Hydrogeology of Zimbabwe
The area of present-day Zimbabwe has been the site of several organised states and kingdoms since the 11th century, as well as a major migration and trade route. It came under colonial British rule in the late 19th century, declaring unilateral independence in 1965. Over the next 15 years there was internal conflict between guerrilla forces and the predominantly white independent Rhodesian government. A 1979 settlement led to elections and the establishment of a biracial democracy, and following formally agreed independence from Britain in 1980, Robert Mugabe was elected head of state. Zimbabwe continued to experience interlinked economic, social and political difficulties, as well as natural pressures such as drought, and has high levels of poverty and poor health, low life expectancy. A particular issue was land redistribution, which after 2000 radically changed land ownership away from the minority white population who owned 70% of the most productive agricultural land, to black farmers. International sanctions in response to government policies has had significant impact on the country. The effective collapse of the economy was one factor leading to the relatively peaceful ousting in 2017 of Robert Mugabe after 37 years.
Minerals (particularly gold but also including platinum and diamonds) are Zimbabwe’s main foreign exports. Although the mining sector is very lucrative, corruption means that much revenue is lost to the state. Land distribution damaged the agricultural sector, once a source of export revenue, and today Zimbabwe is a net importer of food products. However, there have been recent improvements in the number of smallholders practising conservation agriculture and in crop yields. Tourism is also important, but has declined since 2000, today contributing around 8% of GDP. Zimbabwe saw hyperinflaction from 2000, and in 2016 the government allowed trade to take place in US dollars and other hard currencies rather than the Zimbabwe dollar.
With relatively low rainfall and unequally distributed surface water resources, groundwater is the main drinking water source in rural areas. Groundwater is also used for irrigation on some commercial as well as smallholder farms. Groundwater is also used to supply some urban water supply systems. However, despite its widespread use, groundwater contributes not more than 10% of total water use.
- 1 Authors
- 2 Terms and conditions
- 3 Geographical Setting
- 4 Geology
- 5 Hydrogeology
- 6 Groundwater use and management
- 7 References
Daina Mudimbu, Geology Department, University of Zimbabwe, P.O Box MP167, Mt Pleasant, Harare, Zimbabwe
Dr Richard Owen, Geology Department, University of Zimbabwe, P.O Box MP167, Mt Pleasant, Harare, Zimbabwe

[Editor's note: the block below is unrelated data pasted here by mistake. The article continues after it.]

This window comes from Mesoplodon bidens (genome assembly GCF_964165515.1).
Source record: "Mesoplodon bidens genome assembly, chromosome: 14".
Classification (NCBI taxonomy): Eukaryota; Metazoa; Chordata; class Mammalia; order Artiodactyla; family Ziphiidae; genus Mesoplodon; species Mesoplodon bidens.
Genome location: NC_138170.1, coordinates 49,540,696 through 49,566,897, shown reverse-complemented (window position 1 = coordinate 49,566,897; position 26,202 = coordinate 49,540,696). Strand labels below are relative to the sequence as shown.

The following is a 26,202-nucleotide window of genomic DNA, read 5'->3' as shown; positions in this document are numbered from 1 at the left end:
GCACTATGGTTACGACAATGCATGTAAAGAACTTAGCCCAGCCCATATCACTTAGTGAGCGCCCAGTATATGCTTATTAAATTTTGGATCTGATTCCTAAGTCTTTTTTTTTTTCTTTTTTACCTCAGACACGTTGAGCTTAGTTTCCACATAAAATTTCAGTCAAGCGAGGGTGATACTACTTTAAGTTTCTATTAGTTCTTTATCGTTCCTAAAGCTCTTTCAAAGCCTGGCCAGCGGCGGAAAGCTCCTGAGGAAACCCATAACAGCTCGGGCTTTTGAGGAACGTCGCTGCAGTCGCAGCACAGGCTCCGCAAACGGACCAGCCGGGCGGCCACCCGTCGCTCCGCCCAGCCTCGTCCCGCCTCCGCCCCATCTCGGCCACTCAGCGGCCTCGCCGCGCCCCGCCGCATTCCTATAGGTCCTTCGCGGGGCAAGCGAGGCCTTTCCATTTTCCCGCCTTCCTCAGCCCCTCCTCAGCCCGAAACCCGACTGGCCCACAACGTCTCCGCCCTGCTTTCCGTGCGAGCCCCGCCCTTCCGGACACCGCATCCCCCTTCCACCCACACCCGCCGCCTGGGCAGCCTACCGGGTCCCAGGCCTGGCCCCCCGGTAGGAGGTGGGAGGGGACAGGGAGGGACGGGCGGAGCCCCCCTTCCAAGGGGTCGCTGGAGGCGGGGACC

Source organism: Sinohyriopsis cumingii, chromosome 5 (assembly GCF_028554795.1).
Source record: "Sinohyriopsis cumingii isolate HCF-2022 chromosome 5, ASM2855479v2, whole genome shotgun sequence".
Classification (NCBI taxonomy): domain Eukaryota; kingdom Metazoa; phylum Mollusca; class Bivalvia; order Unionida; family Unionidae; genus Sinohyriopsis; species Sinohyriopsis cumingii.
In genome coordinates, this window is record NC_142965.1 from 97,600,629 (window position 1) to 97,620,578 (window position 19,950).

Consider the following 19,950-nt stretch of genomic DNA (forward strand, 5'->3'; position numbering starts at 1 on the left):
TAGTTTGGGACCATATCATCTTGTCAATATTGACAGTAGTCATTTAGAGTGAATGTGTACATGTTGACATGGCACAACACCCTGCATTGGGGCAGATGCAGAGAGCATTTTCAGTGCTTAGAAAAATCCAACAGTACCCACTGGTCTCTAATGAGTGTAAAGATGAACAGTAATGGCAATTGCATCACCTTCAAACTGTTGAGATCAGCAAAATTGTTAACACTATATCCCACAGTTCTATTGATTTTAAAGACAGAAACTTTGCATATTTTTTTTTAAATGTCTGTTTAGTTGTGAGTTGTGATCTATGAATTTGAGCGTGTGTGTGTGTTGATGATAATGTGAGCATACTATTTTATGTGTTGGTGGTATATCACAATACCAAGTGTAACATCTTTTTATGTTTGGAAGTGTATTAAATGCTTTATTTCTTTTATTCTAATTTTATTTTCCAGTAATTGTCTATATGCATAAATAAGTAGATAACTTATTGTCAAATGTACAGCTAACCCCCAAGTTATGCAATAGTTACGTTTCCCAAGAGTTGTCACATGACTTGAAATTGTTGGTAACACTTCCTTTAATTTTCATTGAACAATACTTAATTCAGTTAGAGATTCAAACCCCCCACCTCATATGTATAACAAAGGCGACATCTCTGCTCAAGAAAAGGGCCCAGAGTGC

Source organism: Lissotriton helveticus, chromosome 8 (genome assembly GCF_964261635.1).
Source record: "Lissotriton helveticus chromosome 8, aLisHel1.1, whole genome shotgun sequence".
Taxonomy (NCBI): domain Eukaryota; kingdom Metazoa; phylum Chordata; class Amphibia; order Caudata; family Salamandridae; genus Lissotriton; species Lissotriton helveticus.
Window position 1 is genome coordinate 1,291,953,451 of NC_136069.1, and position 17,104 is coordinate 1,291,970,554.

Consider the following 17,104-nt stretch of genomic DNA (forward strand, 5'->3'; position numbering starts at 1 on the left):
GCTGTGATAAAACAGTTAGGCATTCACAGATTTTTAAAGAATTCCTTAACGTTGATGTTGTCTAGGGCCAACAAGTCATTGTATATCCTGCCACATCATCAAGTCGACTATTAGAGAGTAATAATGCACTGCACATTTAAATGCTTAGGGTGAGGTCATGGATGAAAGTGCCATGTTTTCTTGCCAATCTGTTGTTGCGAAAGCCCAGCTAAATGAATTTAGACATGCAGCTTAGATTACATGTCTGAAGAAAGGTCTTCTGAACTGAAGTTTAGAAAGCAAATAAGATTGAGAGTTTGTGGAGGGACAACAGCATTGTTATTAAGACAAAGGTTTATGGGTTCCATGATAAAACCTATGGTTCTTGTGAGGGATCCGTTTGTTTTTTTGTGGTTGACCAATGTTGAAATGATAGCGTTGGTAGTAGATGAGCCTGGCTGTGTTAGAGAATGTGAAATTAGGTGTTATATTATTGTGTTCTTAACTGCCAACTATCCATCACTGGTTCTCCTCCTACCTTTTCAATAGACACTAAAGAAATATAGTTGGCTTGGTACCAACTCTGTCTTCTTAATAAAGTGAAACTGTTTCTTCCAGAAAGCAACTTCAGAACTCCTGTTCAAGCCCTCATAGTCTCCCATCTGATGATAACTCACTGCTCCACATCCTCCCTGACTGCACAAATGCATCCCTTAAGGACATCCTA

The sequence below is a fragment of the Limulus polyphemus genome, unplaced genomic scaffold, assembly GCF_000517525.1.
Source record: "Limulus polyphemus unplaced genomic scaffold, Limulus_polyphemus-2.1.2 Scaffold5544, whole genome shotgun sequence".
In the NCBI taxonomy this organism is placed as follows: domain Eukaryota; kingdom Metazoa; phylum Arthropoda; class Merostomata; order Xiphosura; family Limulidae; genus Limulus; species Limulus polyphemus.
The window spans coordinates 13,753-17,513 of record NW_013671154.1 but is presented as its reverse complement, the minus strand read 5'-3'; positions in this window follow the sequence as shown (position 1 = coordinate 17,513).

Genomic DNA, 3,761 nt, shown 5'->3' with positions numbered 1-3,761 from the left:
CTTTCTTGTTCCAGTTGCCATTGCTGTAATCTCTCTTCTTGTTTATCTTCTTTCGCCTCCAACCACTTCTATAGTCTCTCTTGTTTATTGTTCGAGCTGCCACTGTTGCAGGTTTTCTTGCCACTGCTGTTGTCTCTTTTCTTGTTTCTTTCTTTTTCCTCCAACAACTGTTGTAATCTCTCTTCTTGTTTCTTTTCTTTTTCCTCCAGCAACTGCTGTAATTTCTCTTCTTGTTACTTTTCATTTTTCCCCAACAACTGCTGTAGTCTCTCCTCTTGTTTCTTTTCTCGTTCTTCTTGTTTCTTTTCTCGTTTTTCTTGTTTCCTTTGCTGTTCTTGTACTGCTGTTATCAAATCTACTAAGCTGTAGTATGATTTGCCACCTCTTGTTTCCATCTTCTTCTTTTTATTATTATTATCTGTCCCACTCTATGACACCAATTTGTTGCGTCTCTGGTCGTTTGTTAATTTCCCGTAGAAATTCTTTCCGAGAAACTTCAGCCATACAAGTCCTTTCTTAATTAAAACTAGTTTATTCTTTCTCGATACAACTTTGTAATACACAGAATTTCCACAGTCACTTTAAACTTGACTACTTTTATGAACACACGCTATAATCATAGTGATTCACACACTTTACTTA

Emily Crane, Kirsty Upton, Brighid Ó Dochartaigh, British Geological Survey, UK
Imogen Bellwood-Howard, Institute of Development Studies, UK
Please cite this page as: Mudimbo, Owen, Crane, Upton, Ó Dochartaigh and Bellwood-Howard, 2018.
Bibliographic reference: Mudimbo, D., Owen, R., Crane, E., Upton, K., Ó Dochartaigh, B.É. and Bellwood-Howard, I. 2018. Africa Groundwater Atlas: Hydrogeology of Zimbabwe. British Geological Survey. Accessed [date you accessed the information]. http://earthwise.bgs.ac.uk/index.php/Hydrogeology_of_Zimbabwe
Terms and conditions
Most of the country forms part of the central plateau, at an elevation of between 1200 and 1600 m. The east is mountainous, with the highest point at Mount Nyangani at 2592 m.
|Border countries||Mozambique, South Africa, Botswana, Namibia, Zambia|
|Total surface area*||390,760 km2 (39,076,000 ha)|
|Total population (2015)*||15,603,000|
|Rural population (2015)*||10,732,000 (69%)|
|Urban population (2015)*||4,871,000 (31%)|
|UN Human Development Index (HDI) [highest = 1] (2014)*||0.5087|
* Source: FAO Aquastat
Zimbabwe has a tropical climate, with a dry season in which little rain falls, and a rainy season that usually lasts from late October to March. Local climate is moderated by altitude. Rainfall is lowest (less than 500 mm/year) in the south and southwest; between 600 and approximately 1000 mm/year across much of the centre of the country; and only exceeds 1000 mm/year in the mountains of the east.
More information on average rainfall and temperature for each of the climate zones in Zimbabwe can be seen at the Zimbabwe climate page.
These maps and graphs were developed from the CRU TS 3.21 dataset produced by the Climatic Research Unit at the University of East Anglia, UK. For more information see the climate resource page.
|The four largest rivers in Zimbabwe are the Zambezi, Limpopo, Save and Pungwe. These are all transboundary rivers, which flow to the Indian Ocean. Two major smaller rivers are the Thuli and Mzingwane, which are tributaries of larger transboundary rivers.
The Zimbabwe National Water Authority Hydrology Department manages information relating to surface water resources availability.
|Most of the country is covered by savannah vegetation, with the wetter mountainous east supporting tropical evergreen and hardwood forests.
|Rural population with access to safe drinking water (%)||67.3|
|Urban population with access to safe drinking water (%)||97|
|Population affected by water related disease||No data||No data||No data||No data||No data||No data|
|Total internal renewable water resources (cubic metres/inhabitant/year)||785.7|
|Total exploitable water resources (Million cubic metres/year)||No data||No data||No data||No data||No data||No data|